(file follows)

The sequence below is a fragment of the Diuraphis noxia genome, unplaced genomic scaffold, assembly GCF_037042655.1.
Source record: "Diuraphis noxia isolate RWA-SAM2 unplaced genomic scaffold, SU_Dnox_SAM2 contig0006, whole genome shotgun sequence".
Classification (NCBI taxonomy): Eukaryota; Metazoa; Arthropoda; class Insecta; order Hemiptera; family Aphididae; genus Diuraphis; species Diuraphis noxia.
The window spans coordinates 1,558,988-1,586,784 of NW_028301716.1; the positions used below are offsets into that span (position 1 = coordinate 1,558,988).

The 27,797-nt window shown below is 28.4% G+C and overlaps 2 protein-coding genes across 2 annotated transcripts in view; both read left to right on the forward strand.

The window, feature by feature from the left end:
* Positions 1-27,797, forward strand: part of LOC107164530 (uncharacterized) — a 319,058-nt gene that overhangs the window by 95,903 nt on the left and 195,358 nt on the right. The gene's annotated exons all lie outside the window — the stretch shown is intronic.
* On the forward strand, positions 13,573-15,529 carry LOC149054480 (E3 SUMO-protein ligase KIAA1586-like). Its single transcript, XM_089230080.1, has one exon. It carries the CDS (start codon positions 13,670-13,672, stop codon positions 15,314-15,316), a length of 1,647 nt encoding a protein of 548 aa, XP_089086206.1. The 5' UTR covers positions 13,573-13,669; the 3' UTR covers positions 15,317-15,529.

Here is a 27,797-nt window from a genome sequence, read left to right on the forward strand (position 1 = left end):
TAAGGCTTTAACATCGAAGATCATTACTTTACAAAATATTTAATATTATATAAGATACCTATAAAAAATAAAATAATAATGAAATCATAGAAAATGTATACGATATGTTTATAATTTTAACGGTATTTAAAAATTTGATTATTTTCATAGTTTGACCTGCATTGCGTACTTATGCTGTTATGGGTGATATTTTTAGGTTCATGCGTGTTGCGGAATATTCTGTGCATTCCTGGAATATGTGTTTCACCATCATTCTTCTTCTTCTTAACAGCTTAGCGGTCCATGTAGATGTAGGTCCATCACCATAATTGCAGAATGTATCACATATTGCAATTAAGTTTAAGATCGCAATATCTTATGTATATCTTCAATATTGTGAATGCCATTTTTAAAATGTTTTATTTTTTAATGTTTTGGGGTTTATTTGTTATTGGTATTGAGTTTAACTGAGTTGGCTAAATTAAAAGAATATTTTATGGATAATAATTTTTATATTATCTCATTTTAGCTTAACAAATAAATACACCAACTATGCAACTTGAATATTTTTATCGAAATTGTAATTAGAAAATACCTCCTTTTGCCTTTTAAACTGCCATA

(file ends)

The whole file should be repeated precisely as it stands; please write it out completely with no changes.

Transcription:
The sequence below is a fragment of the Diuraphis noxia genome, unplaced genomic scaffold, assembly GCF_037042655.1.
Source record: "Diuraphis noxia isolate RWA-SAM2 unplaced genomic scaffold, SU_Dnox_SAM2 contig0006, whole genome shotgun sequence".
Classification (NCBI taxonomy): Eukaryota; Metazoa; Arthropoda; class Insecta; order Hemiptera; family Aphididae; genus Diuraphis; species Diuraphis noxia.
The window spans coordinates 1,558,988-1,586,784 of NW_028301716.1; the positions used below are offsets into that span (position 1 = coordinate 1,558,988).

The 27,797-nt window shown below is 28.4% G+C and overlaps 2 protein-coding genes across 2 annotated transcripts in view; both read left to right on the forward strand.

The window, feature by feature from the left end:
* Positions 1-27,797, forward strand: part of LOC107164530 (uncharacterized) — a 319,058-nt gene that overhangs the window by 95,903 nt on the left and 195,358 nt on the right. The gene's annotated exons all lie outside the window — the stretch shown is intronic.
* On the forward strand, positions 13,573-15,529 carry LOC149054480 (E3 SUMO-protein ligase KIAA1586-like). Its single transcript, XM_089230080.1, has one exon. It carries the CDS (start codon positions 13,670-13,672, stop codon positions 15,314-15,316), a length of 1,647 nt encoding a protein of 548 aa, XP_089086206.1. The 5' UTR covers positions 13,573-13,669; the 3' UTR covers positions 15,317-15,529.

Here is a 27,797-nt window from a genome sequence, read left to right on the forward strand (position 1 = left end):
TAAGGCTTTAACATCGAAGATCATTACTTTACAAAATATTTAATATTATATAAGATACCTATAAAAAATAAAATAATAATGAAATCATAGAAAATGTATACGATATGTTTATAATTTTAACGGTATTTAAAAATTTGATTATTTTCATAGTTTGACCTGCATTGCGTACTTATGCTGTTATGGGTGATATTTTTAGGTTCATGCGTGTTGCGGAATATTCTGTGCATTCCTGGAATATGTGTTTCACCATCATTCTTCTTCTTCTTAACAGCTTAGCGGTCCATGTAGATGTAGGTCCATCACCATAATTGCAGAATGTATCACATATTGCAATTAAGTTTAAGATCGCAATATCTTATGTATATCTTCAATATTGTGAATGCCATTTTTAAAATGTTTTATTTTTTAATGTTTTGGGGTTTATTTGTTATTGGTATTGAGTTTAACTGAGTTGGCTAAATTAAAAGAATATTTTATGGATAATAATTTTTATATTATCTCATTTTAGCTTAACAAATAAATACACCAACTATGCAACTTGAATATTTTTATCGAAATTGTAATTAGAAAATACCTCCTTTTGCCTTTTAAACTGCCATA